I keep hearing the works never waste a crisis. The COVID-19 pandemic certainly fits the bill for the RACP Physicians Exam. In Australia the barrier for junior doctors to progress from basic physician trainees to advanced vocation trainees consists of a multiple choice examination and then for those that pass, a clinical examination consisting of short cases that assess examination skill and long cases designed to assess capacity to manage patients from a problem-based perspective. This year the clinical examination may not be able to be run. Normally held across July/August it could be postponed until October. The problem with this is that the practising for the exam takes months and is not possible to do with the infection control required during the pandemic. This is not to mention that the registrars themselves will be on the frontline and also will be emotionally and physically fatigued even if they don’t catch the virus. October is after the usual recruitment period for the subsequent year so there will be flow on effects. 2020 will be remembered as a lost year or 20/21.
The questions we should ask as a profession include: (1) does the exam ritual actually ascertain competence as a future physician, (2) is it really a good discriminator between those who can do the job and those that can work to the test, (3) does it really assess the knowledge-base, (4) does it assess ‘soft’ skills such as communication and team work, and (5) does it really assess readiness for vocational training.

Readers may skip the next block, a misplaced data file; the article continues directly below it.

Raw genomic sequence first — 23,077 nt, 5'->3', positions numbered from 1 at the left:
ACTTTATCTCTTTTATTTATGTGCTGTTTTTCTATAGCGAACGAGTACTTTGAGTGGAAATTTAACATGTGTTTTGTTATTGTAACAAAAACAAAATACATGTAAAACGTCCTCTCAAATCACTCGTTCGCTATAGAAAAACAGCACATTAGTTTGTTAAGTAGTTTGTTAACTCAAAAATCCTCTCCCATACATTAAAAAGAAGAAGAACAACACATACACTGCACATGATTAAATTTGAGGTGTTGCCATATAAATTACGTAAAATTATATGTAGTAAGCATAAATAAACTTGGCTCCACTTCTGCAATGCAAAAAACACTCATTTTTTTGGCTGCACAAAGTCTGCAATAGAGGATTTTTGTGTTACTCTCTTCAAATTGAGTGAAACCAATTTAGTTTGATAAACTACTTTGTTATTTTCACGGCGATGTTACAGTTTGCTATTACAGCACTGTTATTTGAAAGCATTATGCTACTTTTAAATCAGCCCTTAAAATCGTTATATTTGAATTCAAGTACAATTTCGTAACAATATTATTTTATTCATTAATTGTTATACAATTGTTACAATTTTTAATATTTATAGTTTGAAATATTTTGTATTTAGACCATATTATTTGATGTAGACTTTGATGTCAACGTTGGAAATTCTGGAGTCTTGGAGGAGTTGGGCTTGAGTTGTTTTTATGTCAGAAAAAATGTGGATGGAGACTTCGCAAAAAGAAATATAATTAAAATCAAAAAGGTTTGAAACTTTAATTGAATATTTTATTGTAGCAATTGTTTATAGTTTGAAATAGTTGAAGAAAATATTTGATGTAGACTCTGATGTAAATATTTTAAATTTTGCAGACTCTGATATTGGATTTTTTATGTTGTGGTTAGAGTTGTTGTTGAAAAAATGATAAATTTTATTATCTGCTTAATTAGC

It should be said that there are other assessments in play such as log-books, structured activities such as mini-CEX and case-based discussion, as well as supervisor reports. However, these assessments, in particular the supervisor reports, may not be very objective, and trainees not performing up-to-scratch can slip through the system. Ultimately the exam is the arbiter of progression.
The college should think of different approaches to assessment that spread out across training. These should address core competencies but with sufficient breadth to cover the key specialties including cardiology, respiratory, neurology, gastroenterology, geriatrics and endocrinology. Haematology, oncology and immunology are important but have boutique aspects that are not always necessary for the general physician to know. Viva exams that focus just on knowledge without necessarily having patient examination could be considered. (Video) observed practice and clinical audit could also be considered. Reduced emphasis on assessments that can be biased due to candidate performance anxiety is desirable. Additional focus on other contributions outside routine ward care should also be considered – for example leading innovation through RMO Associations or quality improvement activities. Alignment with the approaches to CPD that the college has implemented is desirable.
After the plague year we shouldn’t return to business as usual.